Step-by-step diagnostic approach
Diagnosis involves identification of typical signs and symptoms, and confirmatory tests.
Recurrent episodes of dyspnoea, chest tightness, wheezing, or coughing typically occur.
The patient's medical history may help to identify allergen exposures that worsen the patient's asthma, for example, episodes may be exacerbated by exposure to irritants such as tobacco smoke or fumes from chemicals, such as bleach. Attacks may occur seasonally or upon exposure to cats in allergic patients. Exercise can also make the symptoms worse.
More severe asthmatics have night-time symptoms, waking them up from sleep. In severe exacerbations, patients are continuously short of breath, and may use accessory muscles of respiration.
The examination may be normal in patients with bronchial asthma. Examination of the nasal passages may reveal nasal polyposis or nasal congestion. Chest auscultation may reveal expiratory wheezes.
With more severe asthma, the wheezes may be audible without the use of a stethoscope. In patients with severe exacerbations, the lung examination may be silent.
For patients presenting for the first time, CXR, FBC, and differential are indicated in the initial workup, to exclude other pathologies. For patients presenting with an acute exacerbation, these may also be performed if complicating factors are suspected from history and exam.
Pulmonary function testing (PFT), including forced expiratory volume at 1 second (FEV1), forced vital capacity (FVC), and FEV1/FVC ratio showing airflow obstruction can help diagnose asthma. The diagnosis of asthma is confirmed by demonstrating reversibility of airflow obstruction (usually defined as improvement in FEV1 by 12% and 200 mL) to short-acting bronchodilator.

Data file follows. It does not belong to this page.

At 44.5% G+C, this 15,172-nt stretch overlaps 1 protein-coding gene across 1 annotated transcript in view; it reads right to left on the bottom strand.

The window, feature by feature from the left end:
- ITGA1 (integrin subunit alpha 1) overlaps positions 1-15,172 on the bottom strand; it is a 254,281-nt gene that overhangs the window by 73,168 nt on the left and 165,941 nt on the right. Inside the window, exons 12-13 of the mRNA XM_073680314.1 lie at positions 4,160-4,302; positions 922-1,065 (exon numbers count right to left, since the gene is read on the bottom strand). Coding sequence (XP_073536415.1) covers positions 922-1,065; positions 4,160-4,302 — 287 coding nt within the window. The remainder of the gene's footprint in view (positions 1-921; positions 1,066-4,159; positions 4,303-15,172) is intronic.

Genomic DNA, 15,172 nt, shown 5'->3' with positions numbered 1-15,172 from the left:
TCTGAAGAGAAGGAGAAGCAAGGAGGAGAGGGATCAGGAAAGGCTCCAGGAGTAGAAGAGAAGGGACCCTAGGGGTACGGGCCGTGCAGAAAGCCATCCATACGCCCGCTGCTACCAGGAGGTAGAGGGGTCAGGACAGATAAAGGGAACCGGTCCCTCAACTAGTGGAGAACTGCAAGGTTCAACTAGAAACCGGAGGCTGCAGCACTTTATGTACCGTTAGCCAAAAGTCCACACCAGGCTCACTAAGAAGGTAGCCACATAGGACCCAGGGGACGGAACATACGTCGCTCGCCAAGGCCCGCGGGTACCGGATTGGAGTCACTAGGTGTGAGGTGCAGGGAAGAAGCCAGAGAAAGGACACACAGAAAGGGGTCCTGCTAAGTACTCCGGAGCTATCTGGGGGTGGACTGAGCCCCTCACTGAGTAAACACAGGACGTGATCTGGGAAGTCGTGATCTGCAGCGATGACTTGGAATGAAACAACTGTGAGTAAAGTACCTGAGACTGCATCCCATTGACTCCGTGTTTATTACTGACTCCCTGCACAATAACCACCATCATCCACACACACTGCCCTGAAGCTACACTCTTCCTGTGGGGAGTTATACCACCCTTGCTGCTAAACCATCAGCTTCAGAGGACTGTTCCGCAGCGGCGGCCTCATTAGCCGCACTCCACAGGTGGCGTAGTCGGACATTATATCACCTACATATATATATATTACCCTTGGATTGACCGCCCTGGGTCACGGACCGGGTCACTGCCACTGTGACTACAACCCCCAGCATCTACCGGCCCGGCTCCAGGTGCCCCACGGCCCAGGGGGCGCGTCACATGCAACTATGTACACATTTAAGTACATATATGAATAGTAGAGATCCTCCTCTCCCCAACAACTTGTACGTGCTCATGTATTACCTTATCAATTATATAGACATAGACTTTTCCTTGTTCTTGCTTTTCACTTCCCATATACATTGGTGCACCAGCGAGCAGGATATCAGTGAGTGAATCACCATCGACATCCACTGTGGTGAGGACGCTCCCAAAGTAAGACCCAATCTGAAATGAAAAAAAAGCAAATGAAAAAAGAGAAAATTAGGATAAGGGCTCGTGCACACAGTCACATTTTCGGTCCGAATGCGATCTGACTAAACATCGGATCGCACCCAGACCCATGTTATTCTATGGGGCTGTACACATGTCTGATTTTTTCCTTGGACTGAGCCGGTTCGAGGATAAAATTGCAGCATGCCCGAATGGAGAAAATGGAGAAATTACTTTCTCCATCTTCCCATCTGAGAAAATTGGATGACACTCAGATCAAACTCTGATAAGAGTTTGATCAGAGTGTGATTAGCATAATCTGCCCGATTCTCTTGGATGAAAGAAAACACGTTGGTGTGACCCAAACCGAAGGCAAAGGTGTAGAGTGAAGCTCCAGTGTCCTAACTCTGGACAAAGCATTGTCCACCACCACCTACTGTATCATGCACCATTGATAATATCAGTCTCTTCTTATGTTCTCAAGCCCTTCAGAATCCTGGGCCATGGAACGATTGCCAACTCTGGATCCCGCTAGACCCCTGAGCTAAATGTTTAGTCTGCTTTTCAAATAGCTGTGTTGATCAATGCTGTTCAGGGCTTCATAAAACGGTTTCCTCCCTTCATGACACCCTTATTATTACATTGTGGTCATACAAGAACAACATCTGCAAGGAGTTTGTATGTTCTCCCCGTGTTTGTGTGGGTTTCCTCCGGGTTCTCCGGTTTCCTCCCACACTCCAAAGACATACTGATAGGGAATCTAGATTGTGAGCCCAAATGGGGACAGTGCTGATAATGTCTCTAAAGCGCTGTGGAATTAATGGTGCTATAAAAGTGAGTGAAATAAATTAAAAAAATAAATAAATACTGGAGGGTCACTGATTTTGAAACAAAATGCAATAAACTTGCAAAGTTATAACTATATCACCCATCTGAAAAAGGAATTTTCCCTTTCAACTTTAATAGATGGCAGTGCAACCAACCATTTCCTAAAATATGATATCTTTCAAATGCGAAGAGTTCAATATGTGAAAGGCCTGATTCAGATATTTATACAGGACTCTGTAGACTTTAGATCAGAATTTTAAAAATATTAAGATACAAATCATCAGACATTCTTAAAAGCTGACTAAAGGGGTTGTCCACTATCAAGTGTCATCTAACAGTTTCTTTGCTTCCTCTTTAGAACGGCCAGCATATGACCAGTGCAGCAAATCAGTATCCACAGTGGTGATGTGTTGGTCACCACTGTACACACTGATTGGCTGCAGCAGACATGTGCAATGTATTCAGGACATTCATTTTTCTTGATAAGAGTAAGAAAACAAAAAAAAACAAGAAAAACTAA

Peak expiratory flow rate (PEFR) monitoring demonstrating diurnal variability (defined as [highest daily PEFR - lowest daily PEFR]/[highest daily PEFR] can help diagnose asthma. The diagnosis of asthma is supported if PEFR varies by at least 20% for 3 days in a week over several weeks or PEFR increases by at least 20% in response to asthma treatment. It is also useful as an alternative to spirometry in an acute setting and can be readily performed as an outpatient or in the home to monitor disease progress for monitoring progress. However, PEFR does not always reflect the level of obstruction of the lung as accurately as the FEV1 and FEV1/FVC ratio.
Allergy testing is indicated in patients with a possible allergic component to their disease, including skin prick testing and serum IgE levels. These tests can reliably determine sensitivity to inhalant allergens to which the patient is exposed. Allergy testing is recommended for patients with persistent asthma requiring regular preventer therapy. It may also be considered in patients with asthma and allergic rhinitis to clarify whether allergens are contributing to disease. If allergy is not present there is no need to consider anti-allergy measures.
Challenge tests to diagnose asthma are divided into: direct (using agents that directly constrict airway smooth muscle (i.e., histamine or methacholine) and indirect (methods or agents that activate mast cells to release mediators such as histamine and leukotrienes to constrict airway smooth muscle, e.g., exercise, eucapnic hyperventilation, inhaled hypertonic saline, mannitol or adenosine monophosphate) challenges. These direct and indirect challenges reflect the baseline fixed (airway remodelling) and episodic variable (inflammatory) components of airway hyper-responsiveness, respectively.  They may be considered if spirometry and PEFR do not show reversibility and variability.
Exhaled nitric oxide levels can be used to monitor a patient over time and in combination with sputum eosinophilia, has a high sensitivity and specificity; however, neither is a standard test in the UK or US at present.   Click to view diagnostic guideline references.